Social protection includes financial support and services provided by the public and private sectors, which have been designed to help individuals and households to cope with social issues and risks – to find jobs, increase productivity, invest in healthcare and protect the ageing population. Social protection systems help reduce inequality and poverty risks by maintaining at least a basic income for those in need, by appreciating unpaid work and by giving people confidence for the future. Although the aid may be inadequate for many, a situation must be avoided where living on allowances gives people who are able to work an income equal to or exceeding the remuneration for work. Above all, social protection measures are meant to ensure that people remain as self-reliant as possible.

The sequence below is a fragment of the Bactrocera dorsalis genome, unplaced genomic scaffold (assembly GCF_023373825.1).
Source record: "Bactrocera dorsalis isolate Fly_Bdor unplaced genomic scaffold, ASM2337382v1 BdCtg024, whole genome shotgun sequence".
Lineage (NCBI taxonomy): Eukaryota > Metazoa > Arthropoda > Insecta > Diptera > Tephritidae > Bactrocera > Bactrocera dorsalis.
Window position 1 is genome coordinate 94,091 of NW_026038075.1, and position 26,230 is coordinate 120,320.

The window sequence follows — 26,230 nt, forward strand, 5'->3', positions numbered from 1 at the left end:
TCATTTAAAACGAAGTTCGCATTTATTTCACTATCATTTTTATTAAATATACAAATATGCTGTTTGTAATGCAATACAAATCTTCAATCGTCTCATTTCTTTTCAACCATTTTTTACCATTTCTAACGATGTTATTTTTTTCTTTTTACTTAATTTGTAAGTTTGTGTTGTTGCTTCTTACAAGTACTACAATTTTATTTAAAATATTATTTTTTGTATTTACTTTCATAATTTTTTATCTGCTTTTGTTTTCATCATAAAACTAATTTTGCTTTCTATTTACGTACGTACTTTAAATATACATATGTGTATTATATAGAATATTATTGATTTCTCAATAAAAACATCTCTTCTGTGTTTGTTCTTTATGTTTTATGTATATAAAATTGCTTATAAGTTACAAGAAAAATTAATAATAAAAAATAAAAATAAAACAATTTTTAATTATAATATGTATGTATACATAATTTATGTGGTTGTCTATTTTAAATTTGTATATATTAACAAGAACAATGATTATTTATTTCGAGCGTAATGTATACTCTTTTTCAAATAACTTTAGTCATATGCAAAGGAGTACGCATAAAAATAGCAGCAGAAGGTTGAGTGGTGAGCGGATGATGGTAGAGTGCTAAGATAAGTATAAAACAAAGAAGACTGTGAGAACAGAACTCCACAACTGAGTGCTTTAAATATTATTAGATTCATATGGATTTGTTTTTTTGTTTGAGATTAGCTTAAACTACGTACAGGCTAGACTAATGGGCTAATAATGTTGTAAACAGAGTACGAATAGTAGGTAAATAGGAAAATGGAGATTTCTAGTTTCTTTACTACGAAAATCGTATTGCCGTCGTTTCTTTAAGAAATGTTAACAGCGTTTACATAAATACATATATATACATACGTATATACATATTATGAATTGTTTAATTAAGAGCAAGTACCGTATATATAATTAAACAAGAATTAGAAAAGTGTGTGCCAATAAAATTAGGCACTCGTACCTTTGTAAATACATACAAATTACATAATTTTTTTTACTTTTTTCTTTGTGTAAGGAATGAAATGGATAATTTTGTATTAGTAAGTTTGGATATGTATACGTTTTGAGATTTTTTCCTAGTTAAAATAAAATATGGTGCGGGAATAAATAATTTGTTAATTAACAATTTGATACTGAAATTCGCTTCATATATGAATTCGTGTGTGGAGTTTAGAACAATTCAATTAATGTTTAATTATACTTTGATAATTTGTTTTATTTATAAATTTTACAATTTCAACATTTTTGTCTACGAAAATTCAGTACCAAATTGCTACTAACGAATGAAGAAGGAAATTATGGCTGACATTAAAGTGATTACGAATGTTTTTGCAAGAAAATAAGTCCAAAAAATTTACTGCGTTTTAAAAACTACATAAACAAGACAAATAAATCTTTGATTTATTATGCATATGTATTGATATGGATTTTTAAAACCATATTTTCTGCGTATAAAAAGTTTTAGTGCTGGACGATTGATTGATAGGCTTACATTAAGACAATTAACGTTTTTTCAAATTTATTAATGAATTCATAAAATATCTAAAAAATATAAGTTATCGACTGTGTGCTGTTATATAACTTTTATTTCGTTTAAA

Social protection is mainly provided via social insurance and social assistance. In return for regular contributions, social insurance schemes provide an income for persons in need in the case of social risks (loss of job, illness, birth of a child, incapacity for work, old age, etc.). Social assistance is meant to improve the standard of living of the most vulnerable members of society, and to prevent poverty. Social protection statistics are based on administrative data sources. The institutions providing data to Statistics Estonia include the Ministry of Social Affairs, Estonian National Social Insurance Board, Eesti Töötukassa, Estonian Health Insurance Fund and the Labour Inspectorate.